Immigration to the U.S. Is the Story of Hope, Achievement, Youth, Freedom and Creation
(p. C6) In his new book, "To America With Love," the British critic A. A. Gill attempts to make up for his fellow Britons' grouchiness, sending the United States a frilly, funny valentine.
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Perhaps the most provocative thing in "To America With Love" is Mr. Gill's European take on our history of immigration. He argues that America over the years has been a magnet, drawing "the young and the strong from Europe; the adventurous, the clever, and the skilled."
In the United States, "immigration is the story of hope and achievement, of youth, of freedom, of creation," he writes. "But all entrances on one stage are exits elsewhere. In Europe it is loss. Every one a farewell, a failure, a sadness, a defeat." Between 1800 and 1914, he says, "more than 30 million Europeans immigrated to the New World: one in four Irishmen, one in five Swedes, three million Germans, five million Poles, four million Italians. There is not a country, a community, a village or household that wasn't affected by the lure of the West."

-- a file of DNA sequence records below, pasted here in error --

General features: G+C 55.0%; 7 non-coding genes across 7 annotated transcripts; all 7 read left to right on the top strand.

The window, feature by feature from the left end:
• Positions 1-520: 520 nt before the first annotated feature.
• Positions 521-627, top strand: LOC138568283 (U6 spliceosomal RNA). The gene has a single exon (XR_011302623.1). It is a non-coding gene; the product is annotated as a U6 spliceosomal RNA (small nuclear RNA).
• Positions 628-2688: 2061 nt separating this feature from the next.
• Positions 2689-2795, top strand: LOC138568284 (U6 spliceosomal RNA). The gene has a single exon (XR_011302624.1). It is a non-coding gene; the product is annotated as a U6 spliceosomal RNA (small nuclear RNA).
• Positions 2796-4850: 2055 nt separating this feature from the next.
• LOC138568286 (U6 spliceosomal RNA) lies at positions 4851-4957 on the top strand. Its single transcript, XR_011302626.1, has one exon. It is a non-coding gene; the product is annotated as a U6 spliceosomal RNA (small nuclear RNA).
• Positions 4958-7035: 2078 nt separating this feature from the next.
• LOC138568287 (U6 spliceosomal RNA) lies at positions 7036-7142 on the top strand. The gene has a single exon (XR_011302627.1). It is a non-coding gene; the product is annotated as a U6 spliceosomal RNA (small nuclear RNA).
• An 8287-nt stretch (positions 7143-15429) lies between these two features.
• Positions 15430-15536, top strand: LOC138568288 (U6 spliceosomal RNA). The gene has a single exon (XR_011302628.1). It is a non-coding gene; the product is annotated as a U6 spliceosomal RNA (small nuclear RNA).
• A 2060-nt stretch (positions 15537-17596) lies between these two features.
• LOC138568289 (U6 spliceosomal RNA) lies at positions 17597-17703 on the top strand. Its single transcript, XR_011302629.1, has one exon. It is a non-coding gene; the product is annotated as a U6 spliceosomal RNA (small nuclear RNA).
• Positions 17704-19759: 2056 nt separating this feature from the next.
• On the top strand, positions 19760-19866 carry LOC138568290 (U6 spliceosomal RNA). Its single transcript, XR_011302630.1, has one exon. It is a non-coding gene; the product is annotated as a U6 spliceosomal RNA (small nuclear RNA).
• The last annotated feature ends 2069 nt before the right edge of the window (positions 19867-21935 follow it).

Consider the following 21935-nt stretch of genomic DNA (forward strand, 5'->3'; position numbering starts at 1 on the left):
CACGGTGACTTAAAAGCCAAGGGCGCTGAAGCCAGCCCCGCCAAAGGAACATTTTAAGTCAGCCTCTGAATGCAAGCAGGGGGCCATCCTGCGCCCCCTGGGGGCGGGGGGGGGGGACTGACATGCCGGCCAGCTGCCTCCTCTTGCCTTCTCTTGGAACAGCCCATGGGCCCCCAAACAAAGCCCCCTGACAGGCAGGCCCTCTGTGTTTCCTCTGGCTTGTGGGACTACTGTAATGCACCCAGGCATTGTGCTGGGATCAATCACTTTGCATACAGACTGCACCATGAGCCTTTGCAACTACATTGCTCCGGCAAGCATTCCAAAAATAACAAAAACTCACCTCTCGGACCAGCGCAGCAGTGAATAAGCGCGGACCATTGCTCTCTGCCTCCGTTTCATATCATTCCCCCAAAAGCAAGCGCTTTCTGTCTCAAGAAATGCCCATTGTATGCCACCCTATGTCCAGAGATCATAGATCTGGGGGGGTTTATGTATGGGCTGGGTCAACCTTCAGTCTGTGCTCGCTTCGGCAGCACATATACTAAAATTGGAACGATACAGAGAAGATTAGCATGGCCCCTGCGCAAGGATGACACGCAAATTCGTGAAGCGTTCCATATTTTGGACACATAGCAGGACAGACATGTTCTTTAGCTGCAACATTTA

As Mr. Gill sees it, much of the bitterness that animates trans-Atlantic relationships (Europeans, he says, patronize America "for being a big, dumb, fat, belligerent child") can be traced back to this dynamic. "The belittling, the discounting, the mocking of the States is not about them at all," he writes. "It's about us, back here in the ancient, classical, civilized continent."
Europe's view of America, he contends, "has been formed and deformed by the truth that we are the ones who stayed behind, for all those good, bad and lazy reasons: because of caution, for comfort, for conformity and obligation, but mostly, I suspect, because of habit and fear. We didn't take the risky road."
For the full review, see:
(Note: ellipsis added.)
(Note: the online version of the review has the date August 21, 2013.)
The book under review is:
Gill, A.A. To America with Love. Reprint ed. New York: Simon & Schuster, 2013.